Missouri Bootheel Bryophytes
Includes taxa from following child checklists:
Authors: John J. Atwood & Nels J. Holmberg
Locality: The Missouri bootheel contains all of Dunklin, Pemiscot, New Madrid, and Mississippi County; the southern portions of Scott, Stoddard, and Butler County; and the southeastern most portion of Ripley County.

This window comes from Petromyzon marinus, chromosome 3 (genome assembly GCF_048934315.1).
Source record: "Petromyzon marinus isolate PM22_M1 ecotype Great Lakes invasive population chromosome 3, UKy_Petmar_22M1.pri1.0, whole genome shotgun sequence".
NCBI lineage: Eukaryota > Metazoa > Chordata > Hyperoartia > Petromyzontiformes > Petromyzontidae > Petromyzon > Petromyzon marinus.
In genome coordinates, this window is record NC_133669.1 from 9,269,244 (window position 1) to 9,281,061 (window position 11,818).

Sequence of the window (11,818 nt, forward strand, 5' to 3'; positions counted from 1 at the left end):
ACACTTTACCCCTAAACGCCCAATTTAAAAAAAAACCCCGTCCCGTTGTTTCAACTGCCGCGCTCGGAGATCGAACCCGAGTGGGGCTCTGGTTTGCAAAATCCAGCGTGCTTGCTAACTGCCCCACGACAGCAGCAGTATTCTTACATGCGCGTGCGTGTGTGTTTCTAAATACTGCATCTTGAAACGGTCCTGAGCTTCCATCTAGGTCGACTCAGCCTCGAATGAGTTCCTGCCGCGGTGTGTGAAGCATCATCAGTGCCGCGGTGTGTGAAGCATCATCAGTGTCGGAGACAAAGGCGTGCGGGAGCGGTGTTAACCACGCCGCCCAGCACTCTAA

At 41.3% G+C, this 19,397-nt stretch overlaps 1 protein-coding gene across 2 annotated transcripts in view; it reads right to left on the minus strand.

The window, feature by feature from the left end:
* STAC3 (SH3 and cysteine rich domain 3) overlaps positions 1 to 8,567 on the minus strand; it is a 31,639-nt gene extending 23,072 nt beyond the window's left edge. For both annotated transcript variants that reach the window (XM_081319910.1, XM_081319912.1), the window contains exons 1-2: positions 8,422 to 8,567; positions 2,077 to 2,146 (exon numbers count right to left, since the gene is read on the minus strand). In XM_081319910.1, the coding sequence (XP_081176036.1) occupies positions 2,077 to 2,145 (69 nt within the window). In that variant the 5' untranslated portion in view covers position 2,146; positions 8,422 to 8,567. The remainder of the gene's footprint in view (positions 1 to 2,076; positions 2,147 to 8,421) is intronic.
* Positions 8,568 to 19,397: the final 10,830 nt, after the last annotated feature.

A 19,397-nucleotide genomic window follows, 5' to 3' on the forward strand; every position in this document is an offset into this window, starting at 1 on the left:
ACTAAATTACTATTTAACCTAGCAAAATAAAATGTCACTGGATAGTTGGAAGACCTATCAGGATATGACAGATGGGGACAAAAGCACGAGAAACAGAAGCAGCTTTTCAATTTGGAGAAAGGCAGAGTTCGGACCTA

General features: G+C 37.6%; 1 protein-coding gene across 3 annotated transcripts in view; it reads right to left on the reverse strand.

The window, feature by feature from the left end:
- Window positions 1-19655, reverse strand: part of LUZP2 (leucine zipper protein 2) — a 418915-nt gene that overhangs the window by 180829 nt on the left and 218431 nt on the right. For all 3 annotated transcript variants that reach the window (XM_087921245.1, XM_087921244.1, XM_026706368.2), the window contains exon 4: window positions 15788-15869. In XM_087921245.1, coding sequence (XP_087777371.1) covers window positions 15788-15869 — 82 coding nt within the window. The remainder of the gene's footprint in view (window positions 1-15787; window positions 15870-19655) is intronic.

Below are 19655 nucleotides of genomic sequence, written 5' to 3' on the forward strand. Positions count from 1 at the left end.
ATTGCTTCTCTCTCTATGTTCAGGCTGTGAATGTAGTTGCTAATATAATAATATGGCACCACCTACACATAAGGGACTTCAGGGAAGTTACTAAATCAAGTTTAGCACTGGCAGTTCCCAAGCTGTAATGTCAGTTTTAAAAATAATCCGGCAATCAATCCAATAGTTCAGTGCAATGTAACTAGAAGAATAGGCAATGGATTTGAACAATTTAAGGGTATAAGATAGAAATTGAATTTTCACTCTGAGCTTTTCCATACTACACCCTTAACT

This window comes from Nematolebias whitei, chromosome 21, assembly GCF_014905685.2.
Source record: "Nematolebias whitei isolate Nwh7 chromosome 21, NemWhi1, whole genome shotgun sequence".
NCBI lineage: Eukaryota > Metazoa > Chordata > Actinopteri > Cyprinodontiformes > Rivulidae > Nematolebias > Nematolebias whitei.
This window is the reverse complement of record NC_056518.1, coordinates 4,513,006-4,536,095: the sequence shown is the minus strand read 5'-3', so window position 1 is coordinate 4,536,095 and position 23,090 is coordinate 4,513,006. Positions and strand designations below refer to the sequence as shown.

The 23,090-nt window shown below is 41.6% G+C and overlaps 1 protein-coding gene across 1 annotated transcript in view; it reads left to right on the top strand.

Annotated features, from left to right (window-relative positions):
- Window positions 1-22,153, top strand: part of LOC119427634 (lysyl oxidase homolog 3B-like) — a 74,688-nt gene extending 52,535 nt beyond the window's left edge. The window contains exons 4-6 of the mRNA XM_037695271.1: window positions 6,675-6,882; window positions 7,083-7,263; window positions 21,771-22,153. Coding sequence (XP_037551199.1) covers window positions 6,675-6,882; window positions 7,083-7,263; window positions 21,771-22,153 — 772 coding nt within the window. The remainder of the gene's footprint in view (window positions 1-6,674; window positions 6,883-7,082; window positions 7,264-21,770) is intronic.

Abstract: The Missouri bootheel represents the northernmost extent of the Mississippi Alluvial Valley, a physiographic region that broadly defines the Mississippi River floodplain, between southeastern Missouri and the Gulf of Mexico. In Missouri, the land within this region is mostly comprised of agricultural fields, forested swamps, sand prairies and savannas, and numerous wet ditches. The most prominent topographic feature is Crowley’s Ridge, a narrow series of hills that extend from Cape Girardeau to the Arkansas state line. Floristic affinities for vascular plants lie with the subtropical flora of the Atlantic Coastal Plain of the southeastern United States, in which there is an approximately 90 species overlap. Similar affinities have also been documented for bryophytes (Brachelyma subulatum, Campylopodiella stenocarpa, Leskea australis, Ptychomitrium drummondii, and Sphagnum affine), but are based mostly on a few specimens, from the same repeated collection localities. No previous systematic attempt has been made to adequately survey and catalog the bryoflora of the Missouri bootheel. Here we summarize the preliminary results of our collections